Imposing a fee on debit cards would drive many consumers back to cash payments, according to a report released Thursday by Mercator Advisory Group.

The Coconut Creek, Fla., firm found that a $10 monthly fee for using debit cards would prompt "a majority" of consumers to stop using them. The result was even more pronounced among people earning more than $75,000 per year, with more than 75% indicating that they would probably shift to cash or other forms of payment.

"Debit cards are currently the preferred form of payment for many consumers at convenience, drug and grocery stores, but that preference is tenuous at best when even a modest fee is introduced into the mix," Patricia Hewitt, a Mercator director, said in a press release.

Mercator surveyed 1,000 U.S. adults online between July 21 and July 25.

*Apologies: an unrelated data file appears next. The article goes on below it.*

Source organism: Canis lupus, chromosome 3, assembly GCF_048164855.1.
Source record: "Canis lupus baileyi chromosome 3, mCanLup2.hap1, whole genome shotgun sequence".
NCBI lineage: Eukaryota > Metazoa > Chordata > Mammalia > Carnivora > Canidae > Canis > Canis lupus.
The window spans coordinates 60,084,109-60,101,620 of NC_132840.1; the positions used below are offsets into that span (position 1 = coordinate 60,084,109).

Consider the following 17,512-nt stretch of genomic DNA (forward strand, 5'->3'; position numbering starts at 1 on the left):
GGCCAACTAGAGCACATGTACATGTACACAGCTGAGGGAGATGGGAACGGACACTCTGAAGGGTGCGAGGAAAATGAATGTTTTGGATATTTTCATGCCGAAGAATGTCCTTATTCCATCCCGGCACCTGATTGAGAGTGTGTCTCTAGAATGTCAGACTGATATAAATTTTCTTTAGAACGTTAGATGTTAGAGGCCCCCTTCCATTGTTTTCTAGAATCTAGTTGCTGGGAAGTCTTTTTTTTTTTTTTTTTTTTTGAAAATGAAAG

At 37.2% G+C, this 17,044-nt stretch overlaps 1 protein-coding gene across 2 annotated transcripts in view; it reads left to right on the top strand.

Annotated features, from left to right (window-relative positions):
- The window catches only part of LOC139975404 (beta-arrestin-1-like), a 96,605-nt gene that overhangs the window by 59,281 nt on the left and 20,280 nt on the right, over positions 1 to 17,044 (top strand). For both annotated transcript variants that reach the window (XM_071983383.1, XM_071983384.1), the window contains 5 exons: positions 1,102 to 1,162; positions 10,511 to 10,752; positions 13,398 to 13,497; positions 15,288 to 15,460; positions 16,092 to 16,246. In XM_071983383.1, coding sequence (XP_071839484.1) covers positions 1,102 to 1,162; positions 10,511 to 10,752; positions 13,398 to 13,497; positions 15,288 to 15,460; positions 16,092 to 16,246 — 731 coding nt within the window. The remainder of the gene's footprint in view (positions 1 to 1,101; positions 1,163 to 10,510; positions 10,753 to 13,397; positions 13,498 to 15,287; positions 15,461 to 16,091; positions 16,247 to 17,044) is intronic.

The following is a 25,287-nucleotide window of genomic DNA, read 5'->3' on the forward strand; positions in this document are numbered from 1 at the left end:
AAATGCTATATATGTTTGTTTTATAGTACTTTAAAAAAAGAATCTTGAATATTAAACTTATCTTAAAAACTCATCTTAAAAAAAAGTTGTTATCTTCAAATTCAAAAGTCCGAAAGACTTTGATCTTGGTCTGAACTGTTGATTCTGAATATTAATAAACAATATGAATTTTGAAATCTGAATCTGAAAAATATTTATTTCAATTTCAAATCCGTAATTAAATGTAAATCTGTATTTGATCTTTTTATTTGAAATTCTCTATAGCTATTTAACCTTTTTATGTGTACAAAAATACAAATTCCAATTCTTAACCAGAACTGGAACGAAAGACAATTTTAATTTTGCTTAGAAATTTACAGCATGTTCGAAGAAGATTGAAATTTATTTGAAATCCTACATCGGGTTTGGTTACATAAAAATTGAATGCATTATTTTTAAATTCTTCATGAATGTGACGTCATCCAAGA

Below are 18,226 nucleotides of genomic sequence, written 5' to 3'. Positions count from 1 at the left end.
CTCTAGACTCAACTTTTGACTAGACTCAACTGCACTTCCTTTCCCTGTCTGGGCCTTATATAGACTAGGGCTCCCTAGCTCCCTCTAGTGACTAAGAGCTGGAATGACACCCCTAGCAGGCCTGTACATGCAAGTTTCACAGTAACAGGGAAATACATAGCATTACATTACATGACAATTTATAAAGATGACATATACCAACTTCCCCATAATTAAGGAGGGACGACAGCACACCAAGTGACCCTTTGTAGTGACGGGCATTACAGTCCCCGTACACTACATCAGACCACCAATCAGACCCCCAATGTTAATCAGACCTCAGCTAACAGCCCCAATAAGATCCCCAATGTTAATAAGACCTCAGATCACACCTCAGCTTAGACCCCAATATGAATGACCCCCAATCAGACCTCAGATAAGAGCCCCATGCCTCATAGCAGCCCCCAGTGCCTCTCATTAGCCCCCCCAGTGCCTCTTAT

It also found that consumers who drop their banks' debit cards because of fees would be interested in decoupled debit cards issued by other financial companies that did not have fees.

One-third of respondents said they would be interested in such a card, and 48% said that they would consider a decoupled debit card if it also included a rewards program.

"This study clearly demonstrates just how price-sensitive the consumer market is. Decoupled debit allows these consumers to avoid fees and obtain rewards, and at the same time help merchants regain control over payment choices," Joe Randazza, the president of the National Payment Card Association, said in the release.

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